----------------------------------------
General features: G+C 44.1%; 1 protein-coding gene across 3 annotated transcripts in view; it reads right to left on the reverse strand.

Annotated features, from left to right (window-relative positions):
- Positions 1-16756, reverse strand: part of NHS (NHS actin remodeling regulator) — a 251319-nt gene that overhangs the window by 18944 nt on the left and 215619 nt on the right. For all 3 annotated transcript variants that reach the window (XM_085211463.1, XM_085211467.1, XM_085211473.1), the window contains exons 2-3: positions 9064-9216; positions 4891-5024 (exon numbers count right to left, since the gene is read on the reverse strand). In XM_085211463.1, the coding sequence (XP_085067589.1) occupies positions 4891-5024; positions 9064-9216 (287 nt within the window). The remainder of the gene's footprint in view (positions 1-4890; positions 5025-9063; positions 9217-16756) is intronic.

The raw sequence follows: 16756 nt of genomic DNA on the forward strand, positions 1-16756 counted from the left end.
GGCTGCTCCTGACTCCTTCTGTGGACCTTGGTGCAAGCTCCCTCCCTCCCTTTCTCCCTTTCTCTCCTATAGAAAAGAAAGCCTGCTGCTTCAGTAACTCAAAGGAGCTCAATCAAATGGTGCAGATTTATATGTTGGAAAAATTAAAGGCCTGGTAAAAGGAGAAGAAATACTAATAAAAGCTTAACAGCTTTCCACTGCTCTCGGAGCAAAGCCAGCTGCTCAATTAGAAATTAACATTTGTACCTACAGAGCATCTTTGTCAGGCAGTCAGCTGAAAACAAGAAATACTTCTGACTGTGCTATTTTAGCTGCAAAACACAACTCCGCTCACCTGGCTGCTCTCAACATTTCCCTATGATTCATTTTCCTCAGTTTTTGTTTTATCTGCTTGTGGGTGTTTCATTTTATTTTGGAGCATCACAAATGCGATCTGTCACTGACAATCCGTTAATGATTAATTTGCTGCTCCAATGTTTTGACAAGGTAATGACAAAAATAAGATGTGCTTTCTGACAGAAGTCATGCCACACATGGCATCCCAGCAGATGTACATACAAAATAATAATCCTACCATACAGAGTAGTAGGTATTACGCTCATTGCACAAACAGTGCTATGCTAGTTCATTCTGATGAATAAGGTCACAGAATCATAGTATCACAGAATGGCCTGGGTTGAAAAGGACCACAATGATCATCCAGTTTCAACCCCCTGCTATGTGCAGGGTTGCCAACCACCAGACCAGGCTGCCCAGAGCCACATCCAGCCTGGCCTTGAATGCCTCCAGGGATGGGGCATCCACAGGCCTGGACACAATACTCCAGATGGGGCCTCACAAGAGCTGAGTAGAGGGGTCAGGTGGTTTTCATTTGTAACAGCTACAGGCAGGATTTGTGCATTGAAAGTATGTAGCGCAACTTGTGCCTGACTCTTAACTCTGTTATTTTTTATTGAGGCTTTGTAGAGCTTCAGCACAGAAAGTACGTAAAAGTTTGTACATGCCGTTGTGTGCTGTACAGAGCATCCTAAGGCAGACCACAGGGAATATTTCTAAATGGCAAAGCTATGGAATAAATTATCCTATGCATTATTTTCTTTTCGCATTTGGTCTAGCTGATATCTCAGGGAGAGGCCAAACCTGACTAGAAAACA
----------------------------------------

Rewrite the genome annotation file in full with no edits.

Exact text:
General features: G+C 44.1%; 1 protein-coding gene across 3 annotated transcripts in view; it reads right to left on the reverse strand.

Annotated features, from left to right (window-relative positions):
- Positions 1-16756, reverse strand: part of NHS (NHS actin remodeling regulator) — a 251319-nt gene that overhangs the window by 18944 nt on the left and 215619 nt on the right. For all 3 annotated transcript variants that reach the window (XM_085211463.1, XM_085211467.1, XM_085211473.1), the window contains exons 2-3: positions 9064-9216; positions 4891-5024 (exon numbers count right to left, since the gene is read on the reverse strand). In XM_085211463.1, the coding sequence (XP_085067589.1) occupies positions 4891-5024; positions 9064-9216 (287 nt within the window). The remainder of the gene's footprint in view (positions 1-4890; positions 5025-9063; positions 9217-16756) is intronic.

The raw sequence follows: 16756 nt of genomic DNA on the forward strand, positions 1-16756 counted from the left end.
GGCTGCTCCTGACTCCTTCTGTGGACCTTGGTGCAAGCTCCCTCCCTCCCTTTCTCCCTTTCTCTCCTATAGAAAAGAAAGCCTGCTGCTTCAGTAACTCAAAGGAGCTCAATCAAATGGTGCAGATTTATATGTTGGAAAAATTAAAGGCCTGGTAAAAGGAGAAGAAATACTAATAAAAGCTTAACAGCTTTCCACTGCTCTCGGAGCAAAGCCAGCTGCTCAATTAGAAATTAACATTTGTACCTACAGAGCATCTTTGTCAGGCAGTCAGCTGAAAACAAGAAATACTTCTGACTGTGCTATTTTAGCTGCAAAACACAACTCCGCTCACCTGGCTGCTCTCAACATTTCCCTATGATTCATTTTCCTCAGTTTTTGTTTTATCTGCTTGTGGGTGTTTCATTTTATTTTGGAGCATCACAAATGCGATCTGTCACTGACAATCCGTTAATGATTAATTTGCTGCTCCAATGTTTTGACAAGGTAATGACAAAAATAAGATGTGCTTTCTGACAGAAGTCATGCCACACATGGCATCCCAGCAGATGTACATACAAAATAATAATCCTACCATACAGAGTAGTAGGTATTACGCTCATTGCACAAACAGTGCTATGCTAGTTCATTCTGATGAATAAGGTCACAGAATCATAGTATCACAGAATGGCCTGGGTTGAAAAGGACCACAATGATCATCCAGTTTCAACCCCCTGCTATGTGCAGGGTTGCCAACCACCAGACCAGGCTGCCCAGAGCCACATCCAGCCTGGCCTTGAATGCCTCCAGGGATGGGGCATCCACAGGCCTGGACACAATACTCCAGATGGGGCCTCACAAGAGCTGAGTAGAGGGGTCAGGTGGTTTTCATTTGTAACAGCTACAGGCAGGATTTGTGCATTGAAAGTATGTAGCGCAACTTGTGCCTGACTCTTAACTCTGTTATTTTTTATTGAGGCTTTGTAGAGCTTCAGCACAGAAAGTACGTAAAAGTTTGTACATGCCGTTGTGTGCTGTACAGAGCATCCTAAGGCAGACCACAGGGAATATTTCTAAATGGCAAAGCTATGGAATAAATTATCCTATGCATTATTTTCTTTTCGCATTTGGTCTAGCTGATATCTCAGGGAGAGGCCAAACCTGACTAGAAAACA